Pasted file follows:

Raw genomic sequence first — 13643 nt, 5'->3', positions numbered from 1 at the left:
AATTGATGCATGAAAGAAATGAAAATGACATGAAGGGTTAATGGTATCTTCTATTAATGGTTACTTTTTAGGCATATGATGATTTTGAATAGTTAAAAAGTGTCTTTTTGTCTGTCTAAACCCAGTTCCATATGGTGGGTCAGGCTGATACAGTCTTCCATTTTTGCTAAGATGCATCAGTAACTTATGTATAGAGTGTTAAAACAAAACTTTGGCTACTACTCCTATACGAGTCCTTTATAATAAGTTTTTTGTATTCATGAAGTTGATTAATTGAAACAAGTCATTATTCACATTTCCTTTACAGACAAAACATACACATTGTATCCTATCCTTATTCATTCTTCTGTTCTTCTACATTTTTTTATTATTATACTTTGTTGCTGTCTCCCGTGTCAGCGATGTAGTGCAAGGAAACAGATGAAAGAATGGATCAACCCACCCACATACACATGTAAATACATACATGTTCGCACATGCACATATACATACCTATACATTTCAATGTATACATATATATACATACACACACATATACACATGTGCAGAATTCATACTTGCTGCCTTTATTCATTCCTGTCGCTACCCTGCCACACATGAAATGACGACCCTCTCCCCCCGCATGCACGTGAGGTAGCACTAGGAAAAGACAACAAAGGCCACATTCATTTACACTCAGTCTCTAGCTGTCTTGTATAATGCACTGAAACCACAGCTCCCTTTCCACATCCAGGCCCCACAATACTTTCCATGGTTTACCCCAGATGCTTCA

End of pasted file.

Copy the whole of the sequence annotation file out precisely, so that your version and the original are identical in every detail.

Raw genomic sequence first — 13643 nt, 5'->3', positions numbered from 1 at the left:
AATTGATGCATGAAAGAAATGAAAATGACATGAAGGGTTAATGGTATCTTCTATTAATGGTTACTTTTTAGGCATATGATGATTTTGAATAGTTAAAAAGTGTCTTTTTGTCTGTCTAAACCCAGTTCCATATGGTGGGTCAGGCTGATACAGTCTTCCATTTTTGCTAAGATGCATCAGTAACTTATGTATAGAGTGTTAAAACAAAACTTTGGCTACTACTCCTATACGAGTCCTTTATAATAAGTTTTTTGTATTCATGAAGTTGATTAATTGAAACAAGTCATTATTCACATTTCCTTTACAGACAAAACATACACATTGTATCCTATCCTTATTCATTCTTCTGTTCTTCTACATTTTTTTATTATTATACTTTGTTGCTGTCTCCCGTGTCAGCGATGTAGTGCAAGGAAACAGATGAAAGAATGGATCAACCCACCCACATACACATGTAAATACATACATGTTCGCACATGCACATATACATACCTATACATTTCAATGTATACATATATATACATACACACACATATACACATGTGCAGAATTCATACTTGCTGCCTTTATTCATTCCTGTCGCTACCCTGCCACACATGAAATGACGACCCTCTCCCCCCGCATGCACGTGAGGTAGCACTAGGAAAAGACAACAAAGGCCACATTCATTTACACTCAGTCTCTAGCTGTCTTGTATAATGCACTGAAACCACAGCTCCCTTTCCACATCCAGGCCCCACAATACTTTCCATGGTTTACCCCAGATGCTTCA